Now for the rare Tanzanian sample. The first comment each of us made was how vastly different this sample was from the first. We were both startled, really, as we didn’t expect such variance. We both agreed this one was more intense, though lower in percentage. We learned that a high percentage is not a guarantee of intensity. I found it had a strong fermented milk flavour. Tara also found it very milky, but to her, it tasted of milk and toast. Both of us agreed, after reading this label, that there was no fruitiness to be found in our sample. Vanilla, neither “… to which it owes its specific and unique taste.” Could that have been the milk?
Tanzania: Tanzanie 75% rare
I didn’t mention that the week prior I was in Calgary, and Bernard Callebaut had just put out a box of single origin chocolate for Valentine’s Day that I picked up. I was excited about this.The wafers are the courveture only, and then the single origin chocolate is used in each row to make an unflavoured chocolate ganache. Deadly delicious, and a beautiful tasting on its own. The notes under each are very informative, but again, we found our experience was somewhat different than the published blurb.
The Palmaritos had a fresh taste, like rain and grass. Tara could taste clay. That denotes a negative flavour to me, but she said it was not a bad taste at all; it was just a very earthy clay taste. The notes described in the literature comment about the licorice and spices are the flavour reference for this chocolate. Nope. Not to us. The Araguani was again different. It took time and concentration and a definite flavour memory to capture the flavours of these samples. I was consistently surprised that we would often say the same thing. This time, Tara found this taste of wet tobacco. I, too, found that held musty, earthy, and possibly tobacco flavours. I say “possibly”, because I do not mean anything smokey, and I have never held, smelled, or tasted a tobacco leaf. But, it tasted how I imagined one might smell, in a good way. (And, I did say this was a serious tasting, didn’t I? Nothing should ever be too serious!) Valrhona writes that Araguani is a balance between warm notes (raisins, chestnuts”¦) and liquorice notes allow it to linger exceptionally long on the palate.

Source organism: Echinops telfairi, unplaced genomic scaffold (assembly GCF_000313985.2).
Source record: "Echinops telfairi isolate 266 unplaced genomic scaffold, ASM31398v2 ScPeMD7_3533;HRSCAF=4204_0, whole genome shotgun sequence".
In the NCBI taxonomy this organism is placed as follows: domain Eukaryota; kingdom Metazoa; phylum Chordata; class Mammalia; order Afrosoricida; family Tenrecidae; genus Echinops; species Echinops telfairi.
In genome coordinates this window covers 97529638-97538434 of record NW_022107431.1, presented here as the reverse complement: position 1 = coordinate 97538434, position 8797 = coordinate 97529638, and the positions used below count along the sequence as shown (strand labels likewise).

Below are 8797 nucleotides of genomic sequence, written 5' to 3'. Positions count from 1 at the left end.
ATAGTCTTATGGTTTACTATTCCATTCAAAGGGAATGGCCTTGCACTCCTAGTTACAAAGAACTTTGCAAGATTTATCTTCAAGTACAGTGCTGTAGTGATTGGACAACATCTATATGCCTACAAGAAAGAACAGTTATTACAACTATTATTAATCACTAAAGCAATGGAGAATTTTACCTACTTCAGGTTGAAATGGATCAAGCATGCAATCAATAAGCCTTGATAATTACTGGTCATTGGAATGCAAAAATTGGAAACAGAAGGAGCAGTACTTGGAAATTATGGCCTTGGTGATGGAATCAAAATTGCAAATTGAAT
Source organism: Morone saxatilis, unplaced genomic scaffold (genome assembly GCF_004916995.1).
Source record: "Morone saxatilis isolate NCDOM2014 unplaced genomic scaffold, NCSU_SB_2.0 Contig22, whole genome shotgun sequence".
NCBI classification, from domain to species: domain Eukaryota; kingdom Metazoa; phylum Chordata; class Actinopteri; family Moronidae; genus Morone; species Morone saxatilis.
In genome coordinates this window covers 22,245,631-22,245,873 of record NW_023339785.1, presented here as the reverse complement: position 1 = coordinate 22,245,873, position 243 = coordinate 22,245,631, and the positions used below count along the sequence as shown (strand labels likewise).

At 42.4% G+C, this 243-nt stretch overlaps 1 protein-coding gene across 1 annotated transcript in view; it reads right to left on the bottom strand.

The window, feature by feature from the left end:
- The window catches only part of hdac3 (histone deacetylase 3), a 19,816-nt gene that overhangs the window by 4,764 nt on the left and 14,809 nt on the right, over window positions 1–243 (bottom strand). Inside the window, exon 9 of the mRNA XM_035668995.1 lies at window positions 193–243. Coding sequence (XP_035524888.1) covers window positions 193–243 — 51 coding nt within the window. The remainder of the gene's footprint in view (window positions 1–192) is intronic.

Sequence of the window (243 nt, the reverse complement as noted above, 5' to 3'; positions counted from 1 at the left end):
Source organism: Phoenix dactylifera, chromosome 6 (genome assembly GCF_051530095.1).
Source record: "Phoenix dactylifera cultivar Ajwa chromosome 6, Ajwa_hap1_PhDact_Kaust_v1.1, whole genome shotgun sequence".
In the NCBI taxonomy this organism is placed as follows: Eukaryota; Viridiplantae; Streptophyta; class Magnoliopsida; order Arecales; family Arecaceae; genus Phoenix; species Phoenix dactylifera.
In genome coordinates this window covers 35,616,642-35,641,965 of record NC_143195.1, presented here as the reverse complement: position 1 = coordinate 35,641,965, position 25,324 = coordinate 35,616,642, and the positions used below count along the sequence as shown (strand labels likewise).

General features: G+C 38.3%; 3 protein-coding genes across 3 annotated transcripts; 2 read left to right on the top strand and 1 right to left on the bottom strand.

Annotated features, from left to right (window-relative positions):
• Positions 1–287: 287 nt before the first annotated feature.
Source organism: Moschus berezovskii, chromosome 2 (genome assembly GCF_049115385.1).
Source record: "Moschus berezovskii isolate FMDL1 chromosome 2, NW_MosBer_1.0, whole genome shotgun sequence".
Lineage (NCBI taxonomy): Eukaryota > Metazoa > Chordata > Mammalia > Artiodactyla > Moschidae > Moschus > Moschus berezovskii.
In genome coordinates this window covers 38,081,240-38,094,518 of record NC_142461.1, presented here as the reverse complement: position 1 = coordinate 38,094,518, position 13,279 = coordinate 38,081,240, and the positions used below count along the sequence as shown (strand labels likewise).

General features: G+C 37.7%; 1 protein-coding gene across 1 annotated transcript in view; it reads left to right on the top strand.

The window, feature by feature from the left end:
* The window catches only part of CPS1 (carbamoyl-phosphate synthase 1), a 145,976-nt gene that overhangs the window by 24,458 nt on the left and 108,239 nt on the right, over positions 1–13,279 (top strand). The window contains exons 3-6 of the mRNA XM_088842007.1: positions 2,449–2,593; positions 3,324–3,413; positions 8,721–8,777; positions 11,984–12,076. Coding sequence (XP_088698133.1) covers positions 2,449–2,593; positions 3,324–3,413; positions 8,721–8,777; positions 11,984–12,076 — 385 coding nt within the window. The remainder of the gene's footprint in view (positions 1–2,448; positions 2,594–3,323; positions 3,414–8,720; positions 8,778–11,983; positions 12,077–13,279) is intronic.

Dominica Republic: Los Palmaritos 75% rare
Venezuala: Valrhona Araguani Â 72%
The 72% Ecuador (second from the left) from Kerstin’s Chocolates was intensely dark, definitely metallic, somewhat acidic and bitter. I couldn’t find anyone else’s opinion on this sample. We could not do any more tasting after we finished the initial samples, and because Kerstin’s are so large, they were placed aside accidentally, therefore Tara did not participate in the tasting of this sample.
Venezuala 65% (blue), Ecuador 72% (light green), the next had almond in it, and the last was a milk. We never got to the later two.
Ecuador: Ecuador 72%
The next sample was much sweeter and embraced the flavours of plum, or dried plums and figs to both of us. Smoke, and undergrowth? Absolutely not. This was a clean, densely sweet and fruity sample. Interestingly, Valrhona’s sensorial analysis laboratory is one of the most exclusive in the profession. More than 160 people from the chocolate making industry constitute the tasting juries for raw materials, products in the course of development or finished products. So, when they are writing their summary of a tasting, that means that there was agreement by a lot of their professional tasters. Valrhona claims ownership of the original chocolate Tasting Wheel system. Other wheels have been developed by other companies, like the one we primarily used.
Cuba: Cuba 70%
My immediate reaction to the Villa Gracinda was that it was spicy. My first spicy sample. Tara said the same thing, and then we worked to identify the spices. Nutmeg? Yes, but more intense. Maybe mace. And definitely some cloves. We would not disagree with the description written on the label for this piece… too much.
SÃ£o TomÃ©, Africa: Villa Gracinda 67%
It is on the island of SÃ£o TomÃ©, on the Equator off the coast of central Africa, that the first African cocoa plantations were planted in the 19th century.